Autonomy, Integration, and the Work of Cultural Intermediation in Indie Games

Abstract

Based on empirical research, this article addresses the role of cultural intermediaries in the production, distribution, and reception of independent or “indie” digital games. Festival and showcase curators, local community organizers, co-working space managers, promoters, critics, funders, granting agencies, and other support actors are central to sustaining indie game cultures, but are often overlooked. Our research makes visible the diverse taskscapes of cultural intermediaries and the wide variety of brokering, translating, value-ascribing, connection, and care work involved, and the attendant tensions and challenges they face. We contend that cultural intermediary work in the game industry is characterized by precarity, extensive and largely invisible behind-the-scenes work, complex networks of interdependence and support, blurred boundaries between the personal and the professional, and a delicate balance between autonomy and integration.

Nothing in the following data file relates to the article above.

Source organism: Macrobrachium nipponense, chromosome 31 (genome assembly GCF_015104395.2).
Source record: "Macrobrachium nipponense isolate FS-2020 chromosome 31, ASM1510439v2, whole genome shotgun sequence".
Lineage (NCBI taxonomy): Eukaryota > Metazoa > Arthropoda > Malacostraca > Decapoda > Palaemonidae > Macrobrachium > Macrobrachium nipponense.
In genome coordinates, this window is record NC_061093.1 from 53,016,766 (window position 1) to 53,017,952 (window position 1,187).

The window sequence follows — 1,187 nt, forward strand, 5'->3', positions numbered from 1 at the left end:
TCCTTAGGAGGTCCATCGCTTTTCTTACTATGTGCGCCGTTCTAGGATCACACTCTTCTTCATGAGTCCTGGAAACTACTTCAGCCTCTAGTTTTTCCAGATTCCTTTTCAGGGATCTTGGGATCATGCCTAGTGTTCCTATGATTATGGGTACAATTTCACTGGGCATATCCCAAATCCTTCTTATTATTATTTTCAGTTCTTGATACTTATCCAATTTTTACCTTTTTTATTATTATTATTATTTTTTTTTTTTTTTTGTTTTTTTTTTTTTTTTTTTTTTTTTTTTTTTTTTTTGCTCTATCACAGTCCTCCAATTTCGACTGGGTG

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Media Industries
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